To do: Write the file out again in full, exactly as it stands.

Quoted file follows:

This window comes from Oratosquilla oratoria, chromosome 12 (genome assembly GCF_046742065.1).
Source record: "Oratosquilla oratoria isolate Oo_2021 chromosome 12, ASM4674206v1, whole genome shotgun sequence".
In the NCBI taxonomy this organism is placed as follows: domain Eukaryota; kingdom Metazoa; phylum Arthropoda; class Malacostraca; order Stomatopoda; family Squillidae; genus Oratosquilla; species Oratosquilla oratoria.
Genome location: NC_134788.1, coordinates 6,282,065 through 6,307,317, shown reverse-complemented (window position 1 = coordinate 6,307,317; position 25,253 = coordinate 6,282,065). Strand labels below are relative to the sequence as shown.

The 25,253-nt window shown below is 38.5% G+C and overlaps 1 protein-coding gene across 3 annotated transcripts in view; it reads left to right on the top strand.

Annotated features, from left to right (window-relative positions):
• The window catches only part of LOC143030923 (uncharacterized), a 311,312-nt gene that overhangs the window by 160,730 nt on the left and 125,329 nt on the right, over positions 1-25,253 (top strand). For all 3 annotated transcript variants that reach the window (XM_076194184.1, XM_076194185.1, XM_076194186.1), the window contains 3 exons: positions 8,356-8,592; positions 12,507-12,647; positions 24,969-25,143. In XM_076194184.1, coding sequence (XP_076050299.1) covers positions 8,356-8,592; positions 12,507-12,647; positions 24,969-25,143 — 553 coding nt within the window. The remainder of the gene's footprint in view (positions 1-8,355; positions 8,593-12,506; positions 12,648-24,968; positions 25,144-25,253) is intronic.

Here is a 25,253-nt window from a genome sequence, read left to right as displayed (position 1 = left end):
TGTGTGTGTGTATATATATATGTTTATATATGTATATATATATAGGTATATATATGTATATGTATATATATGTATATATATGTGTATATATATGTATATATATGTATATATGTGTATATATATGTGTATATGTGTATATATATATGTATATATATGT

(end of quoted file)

This window comes from Oratosquilla oratoria, chromosome 12 (genome assembly GCF_046742065.1).
Source record: "Oratosquilla oratoria isolate Oo_2021 chromosome 12, ASM4674206v1, whole genome shotgun sequence".
In the NCBI taxonomy this organism is placed as follows: domain Eukaryota; kingdom Metazoa; phylum Arthropoda; class Malacostraca; order Stomatopoda; family Squillidae; genus Oratosquilla; species Oratosquilla oratoria.
Genome location: NC_134788.1, coordinates 6,282,065 through 6,307,317, shown reverse-complemented (window position 1 = coordinate 6,307,317; position 25,253 = coordinate 6,282,065). Strand labels below are relative to the sequence as shown.

The 25,253-nt window shown below is 38.5% G+C and overlaps 1 protein-coding gene across 3 annotated transcripts in view; it reads left to right on the top strand.

Annotated features, from left to right (window-relative positions):
• The window catches only part of LOC143030923 (uncharacterized), a 311,312-nt gene that overhangs the window by 160,730 nt on the left and 125,329 nt on the right, over positions 1-25,253 (top strand). For all 3 annotated transcript variants that reach the window (XM_076194184.1, XM_076194185.1, XM_076194186.1), the window contains 3 exons: positions 8,356-8,592; positions 12,507-12,647; positions 24,969-25,143. In XM_076194184.1, coding sequence (XP_076050299.1) covers positions 8,356-8,592; positions 12,507-12,647; positions 24,969-25,143 — 553 coding nt within the window. The remainder of the gene's footprint in view (positions 1-8,355; positions 8,593-12,506; positions 12,648-24,968; positions 25,144-25,253) is intronic.

Here is a 25,253-nt window from a genome sequence, read left to right as displayed (position 1 = left end):
TGTGTGTGTGTATATATATATGTTTATATATGTATATATATATAGGTATATATATGTATATGTATATATATGTATATATATGTGTATATATATGTATATATATGTATATATGTGTATATATATGTGTATATGTGTATATATATATGTATATATATGT